Also, he's a pretty darn good writer after years of short writing assignments.  That's definitely going to help him later.


Like I said, my husband came up with these non-traditional chores.  He's a professor of exercise science so that sort of thing would obviously be something he feels should be prioritized alongside the intellectual development.

Wascatlady
Wascatlady

I'd suggest having them do some volunteer work.  It is hard when you are getting ready to transition, and are ready in many ways to just GO!  Volunteer work is good for any time.  Young people the ages of your oldest two need to be learning to turn OUTWARD and do things for other people, rather than just be entertained by someone.


I think your emphasis on family activities is good.  


Have you asked THEM to set some goals for themselves on a topic they want to explore?  You would be more a facilitator than the kingpin, and both of them are certainly ready and able to self-initiate/generate some ideas about topics they would find interesting.


I understand weird, transitioning summers.  I had several with my children as part of grad school moves.  Luckily for you, your kids are smart enough and old enough to take the lead.

DBOrig
DBOrig

@iRun And here comes the religion-bashing . . . *yawn*.  My daughter loved VBS -- got to hang with her church friends during the week, so that was a treat, and they always had fun craft projects.  It's VERY active -- no "classroom bible school".  And she enjoyed it enough so that she ended up teaching it for a year or two before she went to college.  And it wasn't babysitting, because I was there volunteering, too.

If you don't want to go, don't.  But why bash it?

Rory_Bellows
Rory_Bellows

@iRun OK.....Now I know....Thanks. When we moved here 40 years ago, one of our neighbors greeted us and stated we(teenagers at the time) could still enroll in their churches bible school. Needless to say, we never got along with them after that.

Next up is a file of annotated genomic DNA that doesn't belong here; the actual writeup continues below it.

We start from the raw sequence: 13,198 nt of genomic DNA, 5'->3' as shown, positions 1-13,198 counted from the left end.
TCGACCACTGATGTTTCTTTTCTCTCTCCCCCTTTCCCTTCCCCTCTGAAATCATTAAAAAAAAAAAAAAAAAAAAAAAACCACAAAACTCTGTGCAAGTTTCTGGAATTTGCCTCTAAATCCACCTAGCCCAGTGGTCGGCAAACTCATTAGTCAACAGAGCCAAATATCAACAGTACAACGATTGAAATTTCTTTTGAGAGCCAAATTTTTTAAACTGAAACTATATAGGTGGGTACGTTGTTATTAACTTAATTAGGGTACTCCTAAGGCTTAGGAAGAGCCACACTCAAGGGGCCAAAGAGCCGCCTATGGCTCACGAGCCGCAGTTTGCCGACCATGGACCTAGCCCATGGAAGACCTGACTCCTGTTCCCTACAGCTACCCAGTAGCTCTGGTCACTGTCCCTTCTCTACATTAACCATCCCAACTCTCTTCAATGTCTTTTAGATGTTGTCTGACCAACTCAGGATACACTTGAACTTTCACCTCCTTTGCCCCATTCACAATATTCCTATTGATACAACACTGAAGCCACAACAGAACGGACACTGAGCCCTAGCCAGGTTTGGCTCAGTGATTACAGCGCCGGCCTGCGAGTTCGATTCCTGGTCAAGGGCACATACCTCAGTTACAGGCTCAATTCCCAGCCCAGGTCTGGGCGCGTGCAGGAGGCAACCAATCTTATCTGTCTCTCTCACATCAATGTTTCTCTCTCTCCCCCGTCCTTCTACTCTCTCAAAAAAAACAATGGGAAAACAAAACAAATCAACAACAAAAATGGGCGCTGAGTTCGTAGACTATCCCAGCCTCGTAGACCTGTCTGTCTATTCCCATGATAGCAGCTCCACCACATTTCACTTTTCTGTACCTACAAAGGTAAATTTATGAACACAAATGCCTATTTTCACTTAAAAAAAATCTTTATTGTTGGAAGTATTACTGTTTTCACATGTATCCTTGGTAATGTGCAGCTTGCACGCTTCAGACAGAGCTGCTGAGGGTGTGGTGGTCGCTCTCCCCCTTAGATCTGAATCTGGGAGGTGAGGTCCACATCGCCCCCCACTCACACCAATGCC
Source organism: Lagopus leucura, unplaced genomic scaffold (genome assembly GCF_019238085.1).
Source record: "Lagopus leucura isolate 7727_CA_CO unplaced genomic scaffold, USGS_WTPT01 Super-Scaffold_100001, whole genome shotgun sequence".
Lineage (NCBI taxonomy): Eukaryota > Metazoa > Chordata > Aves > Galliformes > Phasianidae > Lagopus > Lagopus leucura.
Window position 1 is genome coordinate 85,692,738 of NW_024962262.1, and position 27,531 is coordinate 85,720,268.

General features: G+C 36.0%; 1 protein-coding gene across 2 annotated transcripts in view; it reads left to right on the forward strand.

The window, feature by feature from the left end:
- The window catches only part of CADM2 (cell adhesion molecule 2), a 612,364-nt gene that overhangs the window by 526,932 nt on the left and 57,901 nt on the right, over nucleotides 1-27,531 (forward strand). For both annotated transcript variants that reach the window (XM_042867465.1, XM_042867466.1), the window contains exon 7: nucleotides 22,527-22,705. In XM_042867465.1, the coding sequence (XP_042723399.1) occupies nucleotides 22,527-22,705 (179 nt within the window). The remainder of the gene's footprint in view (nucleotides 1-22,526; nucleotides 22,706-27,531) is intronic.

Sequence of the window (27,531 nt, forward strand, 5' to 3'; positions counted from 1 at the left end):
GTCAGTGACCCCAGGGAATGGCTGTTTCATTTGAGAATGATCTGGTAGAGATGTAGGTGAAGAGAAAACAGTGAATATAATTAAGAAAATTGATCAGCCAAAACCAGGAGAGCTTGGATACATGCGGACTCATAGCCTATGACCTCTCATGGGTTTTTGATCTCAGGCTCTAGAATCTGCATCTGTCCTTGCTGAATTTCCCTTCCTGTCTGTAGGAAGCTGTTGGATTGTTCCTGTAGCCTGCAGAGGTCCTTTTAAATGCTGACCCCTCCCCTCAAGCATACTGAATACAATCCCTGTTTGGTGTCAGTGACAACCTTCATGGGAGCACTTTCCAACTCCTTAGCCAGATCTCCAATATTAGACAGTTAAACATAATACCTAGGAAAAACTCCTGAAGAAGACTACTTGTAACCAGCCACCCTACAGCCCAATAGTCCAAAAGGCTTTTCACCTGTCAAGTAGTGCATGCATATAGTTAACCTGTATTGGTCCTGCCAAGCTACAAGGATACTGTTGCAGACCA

The reason for the vacation before the bible school is to mask the absurdity of the concept and ensure the indoctrination can continue.

Ironic that these same religious nuts portray Obama as Hitler.

iRun
iRun

@DBOrig @iRun


I was bashing the name, which is inappropriate.  At least linguistically.


It's true - I'm an atheist and the idea of day long exposure to religious indoctrination sounds like torture.


However, I think the concept of any kind of "school" over summer break would sound like torture to nearly any kid.


You guys should rebrand it as "Summer Bible Camp".  Take the word "school" out of it, ferchrissakes.

OMM
OMM

VBS name has been around for at least fifty years. Even if it is not your belief or religion it could be a week long activity for a child to learn many things. VBS, soccer camp, swim lessons, culinary camp, and technology camp could allow a child to learn or explore what they want in the future.

jarvis1975
jarvis1975

@Rory_Bellows @DBOrig @iRun Atheists and their "Look at me.  I'm smarter than you.  You should debate me." dogma.  It's so tired.


My roommate in college was an Atheist.  He used to go on and on about how he was "above" believing in God.  He also failed the Regents writing sample four times; once more and he wouldn't have been allowed to proceed in school.  He was quite enlightened....barely literate...but enlightened.

Not believing in something, doesn't make you smart.

K's Mom
K's Mom

@OMM , I agree about the VBS name.  My mom is nearly 65 and she went to VBS.  May not be what you want to do @iRun, but there is no need to mock others who choose to participate.  And whether or not you believe in a higher power or not does not preclude you from teaching your son about serving others and philanthropy..  Might want to add some volunteer work to his summer schedule, if nothing else it will help his college applications, but he might also learn something about the big world out there.